INDIESTREET

As a fan of enjoying a good craft beer with an even (hopefully) better film, I'm always excited to stumble across innovative ways beer and movies converge. Imagine my delight when I discovered the genius of Beer Mat Movies. The twitter page is a witty collection of micro-film reviews written on a single beer mat (AKA beer coaster) for those "on the go". If it don't fit, it don't fly. From recent reviews of mainstream fare like "X-Men: Apocalypse" to kid friendly films like "Zootropolis" and indie horrors such as "The Witch", the extremely concise beer-drinking, film-loving person behind the tweets offers a hilarious new way of analyzing and criticizing film all the while making use of what's under your beer. Keepin' it simple has earned them over 600 followers + counting! As they say, "If you can't sum up your opinion of a film on a beer mat, you're being pretentious." Grab a cold one and check out Beer Mat Movies' twitter to read up on some of their pretty on point, witty reviews.

The Sundance Film Festival returns once again to take over Park City, Utah until February 1st. Last year Sundance world premieres included Boyhood, Whiplash, and The Babadook, and this year looks just as promising. Noah Baumbach reunites with Greta Gerwig for Mistress America, Eli Roth and Keanu Reeves offer scares with Knock Knock, Jason Segel brings David Foster Wallace back to life in The End of the Tour, and Joe Swanberg leads an all-star cast on an adventure in Digging for Fire. See the top picks here

A STYLISTIC MASH-UP OF ARCHIVAL FOOTAGE, INTERVIEWS, AND ANIMATED SEQUENCES, the Kurt Cobain documentary, Montage of Heck, premiered at Sundance '15 to a stunned audience. Anyone could have crafted a documentary about a band. Director Brett Morgen's experimental, road-less-traveled approach does something that's much deeper: letting you feel as if you've pored through someone's scrapbook. You get the sense that Kurt would have liked this. As for his fans, be prepared to meet the man you admire, warts and all. Read more: http://www.rollingstone.com/mo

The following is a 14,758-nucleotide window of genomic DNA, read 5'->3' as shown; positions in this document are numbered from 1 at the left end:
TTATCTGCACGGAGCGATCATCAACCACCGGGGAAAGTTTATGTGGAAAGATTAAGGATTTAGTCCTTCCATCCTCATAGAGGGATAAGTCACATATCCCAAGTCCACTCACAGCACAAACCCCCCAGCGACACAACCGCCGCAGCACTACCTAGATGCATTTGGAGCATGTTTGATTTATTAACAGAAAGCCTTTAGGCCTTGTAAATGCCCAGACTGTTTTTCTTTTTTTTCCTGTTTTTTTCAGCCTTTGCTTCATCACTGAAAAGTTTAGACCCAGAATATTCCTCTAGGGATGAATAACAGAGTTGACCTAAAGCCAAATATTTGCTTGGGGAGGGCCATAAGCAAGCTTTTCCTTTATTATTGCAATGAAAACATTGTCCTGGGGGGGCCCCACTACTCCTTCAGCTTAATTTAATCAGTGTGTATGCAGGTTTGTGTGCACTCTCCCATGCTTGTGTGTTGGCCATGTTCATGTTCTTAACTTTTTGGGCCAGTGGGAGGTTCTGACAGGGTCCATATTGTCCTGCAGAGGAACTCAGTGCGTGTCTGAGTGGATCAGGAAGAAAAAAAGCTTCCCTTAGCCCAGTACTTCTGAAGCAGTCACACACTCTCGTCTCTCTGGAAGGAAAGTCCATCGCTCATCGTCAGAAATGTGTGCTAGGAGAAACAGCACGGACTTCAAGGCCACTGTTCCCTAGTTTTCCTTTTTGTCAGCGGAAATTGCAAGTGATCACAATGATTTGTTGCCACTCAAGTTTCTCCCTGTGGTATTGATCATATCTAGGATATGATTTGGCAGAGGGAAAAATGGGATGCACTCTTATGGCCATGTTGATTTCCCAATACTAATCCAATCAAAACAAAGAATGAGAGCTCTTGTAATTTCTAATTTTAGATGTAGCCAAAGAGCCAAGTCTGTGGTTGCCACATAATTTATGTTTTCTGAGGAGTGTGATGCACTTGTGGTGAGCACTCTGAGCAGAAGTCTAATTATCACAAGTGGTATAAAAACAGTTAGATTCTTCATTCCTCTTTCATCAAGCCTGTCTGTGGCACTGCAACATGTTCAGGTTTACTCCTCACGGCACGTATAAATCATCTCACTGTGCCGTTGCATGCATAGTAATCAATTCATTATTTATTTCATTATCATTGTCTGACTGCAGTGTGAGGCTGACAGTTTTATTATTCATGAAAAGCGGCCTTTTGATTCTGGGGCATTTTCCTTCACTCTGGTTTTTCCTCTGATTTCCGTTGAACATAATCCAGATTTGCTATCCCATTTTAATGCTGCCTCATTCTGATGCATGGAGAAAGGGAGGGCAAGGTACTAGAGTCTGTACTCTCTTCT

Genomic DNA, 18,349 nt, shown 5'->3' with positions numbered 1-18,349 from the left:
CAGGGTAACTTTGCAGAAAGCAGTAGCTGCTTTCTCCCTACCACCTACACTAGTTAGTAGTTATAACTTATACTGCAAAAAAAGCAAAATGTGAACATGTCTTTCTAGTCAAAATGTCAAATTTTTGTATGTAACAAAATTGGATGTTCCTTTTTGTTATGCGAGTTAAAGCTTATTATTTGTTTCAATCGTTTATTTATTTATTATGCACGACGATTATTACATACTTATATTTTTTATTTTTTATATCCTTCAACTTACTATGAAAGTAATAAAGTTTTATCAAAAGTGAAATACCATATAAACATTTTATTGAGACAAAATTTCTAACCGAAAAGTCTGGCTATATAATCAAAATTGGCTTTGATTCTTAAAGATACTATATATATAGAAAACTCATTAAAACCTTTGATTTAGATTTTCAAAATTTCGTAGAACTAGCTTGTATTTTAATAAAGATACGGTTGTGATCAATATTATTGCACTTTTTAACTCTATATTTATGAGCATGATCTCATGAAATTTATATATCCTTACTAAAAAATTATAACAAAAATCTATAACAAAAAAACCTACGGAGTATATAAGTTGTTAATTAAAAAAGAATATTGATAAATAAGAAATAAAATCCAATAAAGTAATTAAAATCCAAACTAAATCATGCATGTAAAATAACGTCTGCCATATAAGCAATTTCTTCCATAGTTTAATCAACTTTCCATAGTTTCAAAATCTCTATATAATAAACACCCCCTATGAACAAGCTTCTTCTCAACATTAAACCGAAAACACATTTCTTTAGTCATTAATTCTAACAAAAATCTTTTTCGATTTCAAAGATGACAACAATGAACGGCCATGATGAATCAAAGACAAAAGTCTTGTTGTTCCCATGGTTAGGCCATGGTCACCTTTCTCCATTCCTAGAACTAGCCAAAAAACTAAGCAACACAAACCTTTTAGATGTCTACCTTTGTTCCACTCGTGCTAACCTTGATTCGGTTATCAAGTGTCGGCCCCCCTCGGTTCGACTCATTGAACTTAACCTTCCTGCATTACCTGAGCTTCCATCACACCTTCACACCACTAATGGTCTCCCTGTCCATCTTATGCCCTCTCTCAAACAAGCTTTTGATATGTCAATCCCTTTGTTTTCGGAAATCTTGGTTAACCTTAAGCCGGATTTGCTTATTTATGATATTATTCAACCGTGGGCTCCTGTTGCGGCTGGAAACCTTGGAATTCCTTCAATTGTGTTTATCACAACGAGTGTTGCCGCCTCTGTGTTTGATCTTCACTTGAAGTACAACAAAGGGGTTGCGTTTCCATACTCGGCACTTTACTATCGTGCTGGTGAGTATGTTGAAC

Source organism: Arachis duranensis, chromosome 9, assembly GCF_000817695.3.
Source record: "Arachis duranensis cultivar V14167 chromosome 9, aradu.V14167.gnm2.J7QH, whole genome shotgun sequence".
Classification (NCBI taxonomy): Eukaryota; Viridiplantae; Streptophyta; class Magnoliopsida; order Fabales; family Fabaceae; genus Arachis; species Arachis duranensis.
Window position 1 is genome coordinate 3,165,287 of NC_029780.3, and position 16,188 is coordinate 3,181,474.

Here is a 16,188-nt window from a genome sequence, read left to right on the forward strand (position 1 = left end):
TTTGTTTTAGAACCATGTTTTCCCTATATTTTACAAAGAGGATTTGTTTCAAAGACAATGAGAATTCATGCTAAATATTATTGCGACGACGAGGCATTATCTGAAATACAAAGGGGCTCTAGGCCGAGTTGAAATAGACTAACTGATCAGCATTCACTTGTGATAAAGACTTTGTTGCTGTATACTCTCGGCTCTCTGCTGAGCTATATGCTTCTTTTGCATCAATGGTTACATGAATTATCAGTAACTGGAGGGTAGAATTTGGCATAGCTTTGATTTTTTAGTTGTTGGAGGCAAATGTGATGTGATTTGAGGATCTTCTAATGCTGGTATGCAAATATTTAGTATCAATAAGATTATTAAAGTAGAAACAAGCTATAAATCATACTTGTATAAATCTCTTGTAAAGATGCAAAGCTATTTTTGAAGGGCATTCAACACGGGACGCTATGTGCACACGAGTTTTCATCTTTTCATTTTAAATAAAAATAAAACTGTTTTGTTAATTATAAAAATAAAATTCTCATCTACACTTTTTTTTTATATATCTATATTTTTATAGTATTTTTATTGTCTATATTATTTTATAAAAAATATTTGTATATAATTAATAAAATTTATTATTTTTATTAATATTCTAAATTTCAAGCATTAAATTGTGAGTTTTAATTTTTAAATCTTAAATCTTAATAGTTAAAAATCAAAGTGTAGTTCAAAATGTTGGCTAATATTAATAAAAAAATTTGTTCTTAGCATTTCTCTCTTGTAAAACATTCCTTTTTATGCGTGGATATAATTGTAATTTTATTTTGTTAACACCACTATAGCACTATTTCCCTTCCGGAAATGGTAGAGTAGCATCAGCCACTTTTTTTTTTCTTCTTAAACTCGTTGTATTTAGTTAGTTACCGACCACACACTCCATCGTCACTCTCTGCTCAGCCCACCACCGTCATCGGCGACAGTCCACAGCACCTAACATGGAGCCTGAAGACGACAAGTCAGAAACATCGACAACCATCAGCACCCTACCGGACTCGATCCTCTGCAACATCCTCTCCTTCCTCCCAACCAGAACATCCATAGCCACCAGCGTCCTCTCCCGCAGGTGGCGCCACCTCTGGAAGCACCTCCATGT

The word "smart car" now has an entirely new meaning thanks to a conceptual vision from the global design and innovation firm, IDEO. Responding to the future of autonomous driving, on demand delivery services, and the future of the workspace is in the works. Chief designer, Ricardo Figueiroa explains "As business models, technical innovations and user needs evolve, we expect to continue to see many exciting developments in the transportation and mobility domain." In the works, a self-driving car that delivers your packages and an office space that transports you to your next meeting across town without any work downtime. Click here for more.

In 1954, a 150 ft lizard splashed onto Japan’s movie screens, and ants the size of trucks crawled onto American ones. The success of Godzilla and Them! spurred Hollywood and Tokyo filmmakers to rush more supersized mutants in front of audiences, often with ridiculous results. Relive a handful of these cinematic "gems" including Monster From The Ocean Floor (1954) & Attack Of The Crab Monsters (1957) HERE.

Shawn Kingsley and Holly Migliaccio, the founders and co-owners of Rook Coffee,childhood friends and business partners, both left corporate jobs to open and operate the first Rook Coffee bar inside of a 300-square-foot bungalow that sits just off Monmouth Road in Ocean Township, New Jersey. Five years later, that gamble has spawned six coffee bars, a roastery and distribution center, a bottled cold brew business and an online retail business. Read More

For this commercial for Britvic's Robinsons Squash'd, Gravity director Alfonso Cuaron and Framestore got a chance to shoot in zero gravity for real. Filming took place on a specially modified plane known as the 'vomit comet', which conducts parabolic flights that give its passengers 15 seconds of weightlessness. A crew of eight were tasked with filming a water balloon containing the drink being burst with a pin, resulting in the water droplets floating through the air, ready to be haphazardly sucked up by two passengers through a straw.

Nowadays, in the second Golden Age of TV and the burgeoning first heyday of the podcast, writers run the show. All literary critics love words, but it sometimes seems that visual storytelling, both in the making and the appreciation, has become a bit neglected. Not so, however, in the realm of the graphic novel (or memoir, or nonfiction treatise — we really need a different term for this genre). Putting together this (non-definitive) list of 10 standout graphic novels from 2014 was an exercise in the power of the image, whether the pages in question come in austere black-and-white or a full spectrum of color... Read More